So, Lurker2358, where do you purpose getting the billions upon billions of watts of electricity at low to zero environmental impact? We are not just talking about the US or even the western world, but we need a solution for all countries and all situations. We begin small and scale as necessary, yes, but the power requirements are outside the present grid as it is. Then there is the problem of where you going to get all the aluminum, zinc, copper, gold, platinum, etc necessary for all this infrastructure and technology? It can be done but it's not as easy as you make it out to be. Especially since politics and money at this level drive science and business ... not the other way around.
ValeriaT
2.1 / 5 (15) Sep 24, 2012
Therefore solar is far more profitable in the long term, while being CHEAPER and cleaner over the long term.
Solar energy is no way more profitable, than the fossil energy, when the accumulation of energy is taken into account. During winter the solar flux falls bellow one third of the nominal value, not to say about night hours - and this gap must be bridged with fossil and nuclear plants - which indeed leads to the requirements of oversized grid. Solar energy is not even very environmentally friendly, when the expensive production and purification of silicon semiconductor and indium are taken into account (high amount of greenhouse gases and heavy-metal pollutants is released during this). All this less or more hidden TCO leads to the long return rate of solar plants, which must be subsidized heavily outside of desert areas.
Lord_jag
1 / 5 (5) Sep 24, 2012
LOL @ Toyota

If they do a horrible enough job at making an electric car then everyone will run to the pumps with their gas guzzler.

I'm still waiting for someone... ANYONE... to actually attempt to make an electric car without intentionally making it too slow, too long to charge, too ugly, too small.

All the parts are available for large electric engines in big powerful cars with large batteries. There's no excuse to make these pathetic little sewing machines and then throw up your hands complaining that you tried... they didn't try, they expressly tried NOT to make a car.

NotParker
2 / 5 (12) Sep 24, 2012
LOL @ Toyota

If they do a horrible enough job at making an electric car then everyone will run to the pumps with their gas guzzler.

I'm still waiting for someone... ANYONE... to actually attempt to make an electric car without intentionally making it too slow, too long to charge, too ugly, too small.

All the parts are available for large electric engines in big powerful cars with large batteries. There's no excuse to make these pathetic little sewing machines and then throw up your hands complaining that you tried... they didn't try, they expressly tried NOT to make a car.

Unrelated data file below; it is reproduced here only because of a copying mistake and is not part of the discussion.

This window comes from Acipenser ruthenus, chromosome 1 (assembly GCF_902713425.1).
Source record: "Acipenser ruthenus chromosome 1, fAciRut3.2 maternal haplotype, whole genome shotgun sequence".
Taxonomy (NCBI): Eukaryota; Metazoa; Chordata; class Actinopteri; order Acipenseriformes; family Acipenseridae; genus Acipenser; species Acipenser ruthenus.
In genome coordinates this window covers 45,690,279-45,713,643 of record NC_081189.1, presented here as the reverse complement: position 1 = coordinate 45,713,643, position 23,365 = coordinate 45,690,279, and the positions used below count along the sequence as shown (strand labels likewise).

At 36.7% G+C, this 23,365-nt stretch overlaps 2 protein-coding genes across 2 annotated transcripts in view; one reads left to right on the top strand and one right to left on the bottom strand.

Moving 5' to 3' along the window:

The most successful hybrid is the Prius. But there is a problem:

"Each battery pack uses 10–15 kg (22–33 lb) of lanthanum, and each Prius electric motor contains 1 kg (2 lb) of neodymium; production of the car is described as "the biggest user of rare earths of any object in the world."

Rare earth materials are filthy and getting more expensive and are in short supply.
xpst
3 / 5 (2) Sep 24, 2012

Here is another view:

The Hidden Costs of Electricity: Comparing the Hidden Costs of Power Generation Fuels

http://www.civils...NAL2.pdf
Lurker2358
1.4 / 5 (11) Sep 24, 2012
Valeria:

I was planning on using solar boilers from parabolic troughs. If you kept up with any of my posts you would know that.

Parabolic trough uses far less rare earths than PV, and is 30% efficient vs ~11% efficiency for PV.

The U.S. DOE calculates that an amount of solar boilers equal to 18% of the size of the state of Nevada could run all U.S. energy needs.

My system would make electric cars thousands of dollars cheaper by reducing battery costs. The system would require investments, but it would be cheaper over the long term.

And for God's sake don't try to claim solar is more expensive.

I proved from articles yesterday, involving projects currently under development, that solar costs the same per Mw as nuke for INSTALLATION, but requires no fuel and no disposal and less safety requirements.

It is PROVABLY cheaper and cleaner than both fossil fuels and nuke, over the long term.
Lurker2358
1 / 5 (10) Sep 24, 2012

Here is another view:

The Hidden Costs of Electricity: Comparing the Hidden Costs of Power Generation Fuels

http://www.civils...NAL2.pdf


Based on the data for conctrated solar given there, and the average 20% efficiency of autos with combustion engines vs the 85% efficiency of electric automobiles, I calculated that a solar powered electric grid running electric autos would produce 161 times LESS GHG than combustion engine autos on a "per gallon equivalent" basis.

That's right, 161 times less GHG emissions for solar concentrated boiler technology plus electric autos.

Also, thy may be over-estimating the net CO2 emissions of concentrated solar, because once they are made you never have any further emissions of CO2 for the ones that are pure.

You can see from the deviations from mean that some plants run far more natural gas backups than others, but I used mean..
jerryd
2.7 / 5 (3) Sep 24, 2012

While I agree with Lurker on most he is way too much a 1 trick pony. We'll need many different energy sources, not just solar even as good, cheap as it is.

Biofuels can easily be made at the same time as food or from various bio wastes like all the Pines killed by bark beetles, crop residues, etc.